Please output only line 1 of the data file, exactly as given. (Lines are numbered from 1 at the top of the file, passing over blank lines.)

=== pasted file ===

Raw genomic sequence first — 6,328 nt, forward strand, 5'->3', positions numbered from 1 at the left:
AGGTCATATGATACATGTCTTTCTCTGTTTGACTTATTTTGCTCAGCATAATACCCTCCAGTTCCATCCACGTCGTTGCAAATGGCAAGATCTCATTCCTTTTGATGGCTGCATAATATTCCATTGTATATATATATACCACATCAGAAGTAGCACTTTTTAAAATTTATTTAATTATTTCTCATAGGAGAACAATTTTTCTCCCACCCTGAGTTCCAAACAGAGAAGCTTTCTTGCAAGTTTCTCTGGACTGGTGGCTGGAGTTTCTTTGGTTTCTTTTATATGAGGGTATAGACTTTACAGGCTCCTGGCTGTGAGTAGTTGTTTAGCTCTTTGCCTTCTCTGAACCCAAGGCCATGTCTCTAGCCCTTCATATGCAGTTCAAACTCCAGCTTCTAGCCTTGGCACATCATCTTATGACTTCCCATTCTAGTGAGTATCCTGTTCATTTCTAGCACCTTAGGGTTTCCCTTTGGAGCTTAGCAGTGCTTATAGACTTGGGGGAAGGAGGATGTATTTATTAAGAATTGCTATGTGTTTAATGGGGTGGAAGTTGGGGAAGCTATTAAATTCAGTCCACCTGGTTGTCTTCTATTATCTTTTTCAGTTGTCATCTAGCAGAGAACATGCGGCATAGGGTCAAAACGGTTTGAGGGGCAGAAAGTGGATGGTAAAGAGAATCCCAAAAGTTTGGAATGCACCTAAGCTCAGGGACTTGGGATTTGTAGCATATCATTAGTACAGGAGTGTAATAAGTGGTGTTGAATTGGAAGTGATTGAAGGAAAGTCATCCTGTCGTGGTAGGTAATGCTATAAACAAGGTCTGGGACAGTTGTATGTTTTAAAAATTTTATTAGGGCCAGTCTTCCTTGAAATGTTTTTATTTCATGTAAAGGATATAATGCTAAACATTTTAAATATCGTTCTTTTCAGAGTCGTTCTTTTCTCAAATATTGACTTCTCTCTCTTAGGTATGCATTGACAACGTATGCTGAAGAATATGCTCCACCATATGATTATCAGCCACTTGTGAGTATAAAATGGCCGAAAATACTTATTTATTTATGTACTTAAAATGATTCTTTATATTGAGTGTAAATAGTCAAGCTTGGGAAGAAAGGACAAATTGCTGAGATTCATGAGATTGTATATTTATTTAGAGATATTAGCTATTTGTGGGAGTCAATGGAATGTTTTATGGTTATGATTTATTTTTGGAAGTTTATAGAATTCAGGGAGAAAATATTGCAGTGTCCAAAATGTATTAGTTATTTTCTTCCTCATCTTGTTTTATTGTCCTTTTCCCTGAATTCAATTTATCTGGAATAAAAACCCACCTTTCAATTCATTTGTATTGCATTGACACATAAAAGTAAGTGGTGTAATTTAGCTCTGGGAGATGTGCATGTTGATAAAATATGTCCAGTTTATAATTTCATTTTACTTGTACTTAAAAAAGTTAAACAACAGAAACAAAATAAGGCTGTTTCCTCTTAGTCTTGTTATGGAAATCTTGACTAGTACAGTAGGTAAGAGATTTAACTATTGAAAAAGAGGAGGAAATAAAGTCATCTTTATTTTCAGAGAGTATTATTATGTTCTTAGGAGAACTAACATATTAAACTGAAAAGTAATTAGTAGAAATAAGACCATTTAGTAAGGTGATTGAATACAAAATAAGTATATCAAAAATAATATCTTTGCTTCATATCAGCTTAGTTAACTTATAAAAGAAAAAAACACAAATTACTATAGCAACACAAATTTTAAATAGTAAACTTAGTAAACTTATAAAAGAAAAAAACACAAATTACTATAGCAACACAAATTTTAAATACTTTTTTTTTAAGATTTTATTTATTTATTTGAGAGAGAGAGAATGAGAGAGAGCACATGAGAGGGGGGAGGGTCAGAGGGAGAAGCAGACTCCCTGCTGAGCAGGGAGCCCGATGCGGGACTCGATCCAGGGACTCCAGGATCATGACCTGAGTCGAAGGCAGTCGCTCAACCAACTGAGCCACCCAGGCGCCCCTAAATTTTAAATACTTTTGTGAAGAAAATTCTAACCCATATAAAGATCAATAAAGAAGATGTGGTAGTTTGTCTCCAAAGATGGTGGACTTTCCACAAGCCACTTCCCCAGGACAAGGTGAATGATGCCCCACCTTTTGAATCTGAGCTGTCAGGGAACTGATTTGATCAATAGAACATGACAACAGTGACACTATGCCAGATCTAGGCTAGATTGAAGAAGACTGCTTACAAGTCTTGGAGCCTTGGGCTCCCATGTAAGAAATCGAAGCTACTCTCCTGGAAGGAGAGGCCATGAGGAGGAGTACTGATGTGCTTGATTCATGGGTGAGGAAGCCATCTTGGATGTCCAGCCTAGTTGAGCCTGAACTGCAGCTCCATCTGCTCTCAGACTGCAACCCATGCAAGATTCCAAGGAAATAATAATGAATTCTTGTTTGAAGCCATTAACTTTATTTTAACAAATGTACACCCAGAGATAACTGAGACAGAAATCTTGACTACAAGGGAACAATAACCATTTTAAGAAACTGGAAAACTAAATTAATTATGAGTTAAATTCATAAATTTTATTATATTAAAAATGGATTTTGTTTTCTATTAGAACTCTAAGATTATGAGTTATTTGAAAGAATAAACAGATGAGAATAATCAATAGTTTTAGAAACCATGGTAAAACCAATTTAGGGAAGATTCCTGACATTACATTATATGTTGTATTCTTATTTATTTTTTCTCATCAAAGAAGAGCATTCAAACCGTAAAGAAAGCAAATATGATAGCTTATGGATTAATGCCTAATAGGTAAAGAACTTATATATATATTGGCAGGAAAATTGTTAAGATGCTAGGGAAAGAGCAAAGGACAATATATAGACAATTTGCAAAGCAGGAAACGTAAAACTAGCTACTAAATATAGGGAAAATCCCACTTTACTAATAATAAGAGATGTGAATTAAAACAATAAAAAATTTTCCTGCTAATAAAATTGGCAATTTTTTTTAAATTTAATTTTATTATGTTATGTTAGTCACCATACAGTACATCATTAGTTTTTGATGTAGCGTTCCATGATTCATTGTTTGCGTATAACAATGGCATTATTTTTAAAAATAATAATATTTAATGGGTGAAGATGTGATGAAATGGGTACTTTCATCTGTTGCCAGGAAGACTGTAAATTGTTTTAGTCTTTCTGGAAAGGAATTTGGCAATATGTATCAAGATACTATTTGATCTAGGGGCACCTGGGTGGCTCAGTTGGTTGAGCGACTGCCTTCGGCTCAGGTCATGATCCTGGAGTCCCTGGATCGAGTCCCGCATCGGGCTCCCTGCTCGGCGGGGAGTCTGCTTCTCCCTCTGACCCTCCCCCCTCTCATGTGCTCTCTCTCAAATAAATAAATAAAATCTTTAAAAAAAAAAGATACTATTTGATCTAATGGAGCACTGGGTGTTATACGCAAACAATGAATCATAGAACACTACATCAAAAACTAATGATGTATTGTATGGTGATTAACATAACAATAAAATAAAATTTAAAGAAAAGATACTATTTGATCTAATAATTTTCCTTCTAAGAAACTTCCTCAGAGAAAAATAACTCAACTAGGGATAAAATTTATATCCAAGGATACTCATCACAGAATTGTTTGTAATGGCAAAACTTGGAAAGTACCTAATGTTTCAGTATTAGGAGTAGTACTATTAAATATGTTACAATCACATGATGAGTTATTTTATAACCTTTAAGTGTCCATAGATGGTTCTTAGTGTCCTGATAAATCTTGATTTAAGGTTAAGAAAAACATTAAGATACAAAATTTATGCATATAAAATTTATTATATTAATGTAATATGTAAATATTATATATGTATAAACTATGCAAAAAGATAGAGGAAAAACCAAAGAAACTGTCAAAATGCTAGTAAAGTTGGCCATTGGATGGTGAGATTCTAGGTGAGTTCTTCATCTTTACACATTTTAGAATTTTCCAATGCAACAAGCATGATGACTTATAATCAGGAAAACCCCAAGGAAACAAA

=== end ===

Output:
Raw genomic sequence first — 6,328 nt, forward strand, 5'->3', positions numbered from 1 at the left: